Arabs let West deal with Libya
Fearing a precedent that could tumble onto their doorsteps, revolt-stricken Arab regimes have let the West handle military operations in Libya where rebels are fighting to overthrow Muammar Gaddafi.world Updated: Apr 01, 2011 07:39 IST
Fearing a precedent that could tumble onto their doorsteps, revolt-stricken Arab regimes have let the West handle military operations in Libya where rebels are fighting to overthrow Muammar Gaddafi.
After crisis talks in Cairo earlier in March, the Arab League urged the United Nations to slap a no-fly zone on Libya and said Gaddafi's regime had "lost legitimacy," in a boost for rebels fighting to unseat the strongman.
The 22-member pan-Arab organisation also agreed to make contacts with the national council set up by rebels opposed to Gaddafi and based in Libya's second city of Benghazi.
But apart from Qatar and the United Arab Emirates, the other Arab countries have largely stayed out of the conflict in Libya, where NATO forces on Thursday took control of military operations aimed at protecting civilians there.
Qatar's emir, Sheikh Hamad bin Khalifa al-Thani, said the West had intervened in Libya after the Arab League failed to live up to its duty to protect civilians.
"The suffering of civilians in Libya led the international community to intervene because of the inaction of the Arab League which was supposed to assume the role," Sheikh Hamad told the Doha-based satellite channel Al-Jazeera.
In London at an international conference on the conflict in Libya, Qatari foreign minister Hamad bin Jassem al-Thani said on Tuesday the crisis was an Arab affair in which the region's states should play much more of a role.
Several Arab states -- many of which are struggling with their own uprisings -- stayed away from the conference which set up a Libya Contact Group, with its first meeting to take place in Qatar.
Meanwhile, there have been no demonstrations in the Arab world to protest against the allied strikes, in a region traditionally hostile to foreign military intervention.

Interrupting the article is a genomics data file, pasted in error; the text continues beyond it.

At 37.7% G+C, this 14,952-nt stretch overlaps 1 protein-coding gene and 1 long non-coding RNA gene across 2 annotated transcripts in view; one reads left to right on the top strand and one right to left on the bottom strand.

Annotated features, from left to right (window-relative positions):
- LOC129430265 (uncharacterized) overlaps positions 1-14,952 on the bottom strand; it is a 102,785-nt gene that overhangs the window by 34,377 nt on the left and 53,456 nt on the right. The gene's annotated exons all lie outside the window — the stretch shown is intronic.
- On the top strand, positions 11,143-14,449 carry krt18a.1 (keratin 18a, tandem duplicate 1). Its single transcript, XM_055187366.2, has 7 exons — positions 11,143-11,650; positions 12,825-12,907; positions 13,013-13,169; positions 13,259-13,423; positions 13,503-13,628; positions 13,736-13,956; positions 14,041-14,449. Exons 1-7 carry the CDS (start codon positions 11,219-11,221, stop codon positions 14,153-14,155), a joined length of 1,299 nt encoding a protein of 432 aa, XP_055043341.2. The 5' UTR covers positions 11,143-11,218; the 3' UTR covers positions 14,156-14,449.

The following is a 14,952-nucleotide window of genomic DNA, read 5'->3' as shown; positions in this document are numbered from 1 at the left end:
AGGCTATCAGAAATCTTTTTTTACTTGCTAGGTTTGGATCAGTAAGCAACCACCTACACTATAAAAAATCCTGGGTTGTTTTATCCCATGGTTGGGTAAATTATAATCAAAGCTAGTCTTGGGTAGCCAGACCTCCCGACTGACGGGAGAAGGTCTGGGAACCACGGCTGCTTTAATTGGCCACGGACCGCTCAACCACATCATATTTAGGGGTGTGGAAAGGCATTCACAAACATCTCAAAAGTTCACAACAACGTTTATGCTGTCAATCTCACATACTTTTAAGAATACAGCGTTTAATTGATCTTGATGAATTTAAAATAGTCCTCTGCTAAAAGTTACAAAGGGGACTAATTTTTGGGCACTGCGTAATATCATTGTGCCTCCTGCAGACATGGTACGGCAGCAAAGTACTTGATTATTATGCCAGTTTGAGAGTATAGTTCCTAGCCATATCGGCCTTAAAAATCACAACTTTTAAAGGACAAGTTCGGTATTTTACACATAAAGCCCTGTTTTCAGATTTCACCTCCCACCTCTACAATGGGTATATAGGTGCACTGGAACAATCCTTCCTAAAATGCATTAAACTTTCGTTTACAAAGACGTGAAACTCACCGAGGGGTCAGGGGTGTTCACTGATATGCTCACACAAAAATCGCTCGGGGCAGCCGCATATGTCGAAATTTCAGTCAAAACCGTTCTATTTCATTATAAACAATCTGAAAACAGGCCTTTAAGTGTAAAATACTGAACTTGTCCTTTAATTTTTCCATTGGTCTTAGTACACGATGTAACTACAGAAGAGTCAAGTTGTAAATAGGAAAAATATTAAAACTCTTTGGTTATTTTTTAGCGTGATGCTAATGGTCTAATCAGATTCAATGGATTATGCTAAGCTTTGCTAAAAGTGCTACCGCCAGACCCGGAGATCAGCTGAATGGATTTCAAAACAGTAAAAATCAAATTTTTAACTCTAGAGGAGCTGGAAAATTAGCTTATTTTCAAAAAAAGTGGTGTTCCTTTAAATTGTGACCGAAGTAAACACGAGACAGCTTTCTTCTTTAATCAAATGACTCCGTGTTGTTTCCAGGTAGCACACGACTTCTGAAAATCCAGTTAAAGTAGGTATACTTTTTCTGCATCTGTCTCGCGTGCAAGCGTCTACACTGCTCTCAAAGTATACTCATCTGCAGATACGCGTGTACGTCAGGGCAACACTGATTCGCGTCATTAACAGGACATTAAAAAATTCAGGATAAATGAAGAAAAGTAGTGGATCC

"It's normal, people are not against the Western intervention because for them it aims to end a dictatorship," said Emad Gad, a researcher at the Cairo-based Al-Ahram Centre for Political and Strategic Studies.
"If we take the case of Egypt, many see Gaddafi like (Hosni) Mubarak," the veteran Egyptian president who was overthrown after 18 days of nationwide anti-government protests, he said.
Gad says that Arab countries are too busy "dealing with their own problems" to take an active role in Libya.
Egypt and Tunisia, which are both going through fragile transitional periods following the ouster of their leaders, have stated their intention to stay out of the conflict in Libya.
Cairo and Tunis said that thousands of their citizens were still inside Libya and that priority had to go their security.
Antoine Basbous, the director of the Paris-based Observatoire des Pays Arabes, said both Tunis and Cairo "fear Gaddafi because of his capacity to harm and his financial power."
Others like Jordan, which fears a spillover from the anti-regime protests in neighbouring Syria, have also taken a more cautious approach.
Amman is not joining the military action in Libya but has said it was ready to provide humanitarian aid if asked.
"Gaddafi doesn't have many friends in the Arab world," said Basbous, recalling when Saudi Arabia accused the Libyan leader of once trying to assassinate Saudi King Abdullah.
And the conflict in Libya "can be seen as a precedent that can happen to any one of these (Arab) regimes, where the revolutions have not been achieved," said Basbous.
"That's why we see Syria and Algeria supporting (Gaddafi), even if not publicly," he said.
Algeria and Syria had voted against the imposition of a no-fly zone, during the crisis talks in Cairo.
"Right now, the priority for all these regimes is to manage their own crises," Basbous said.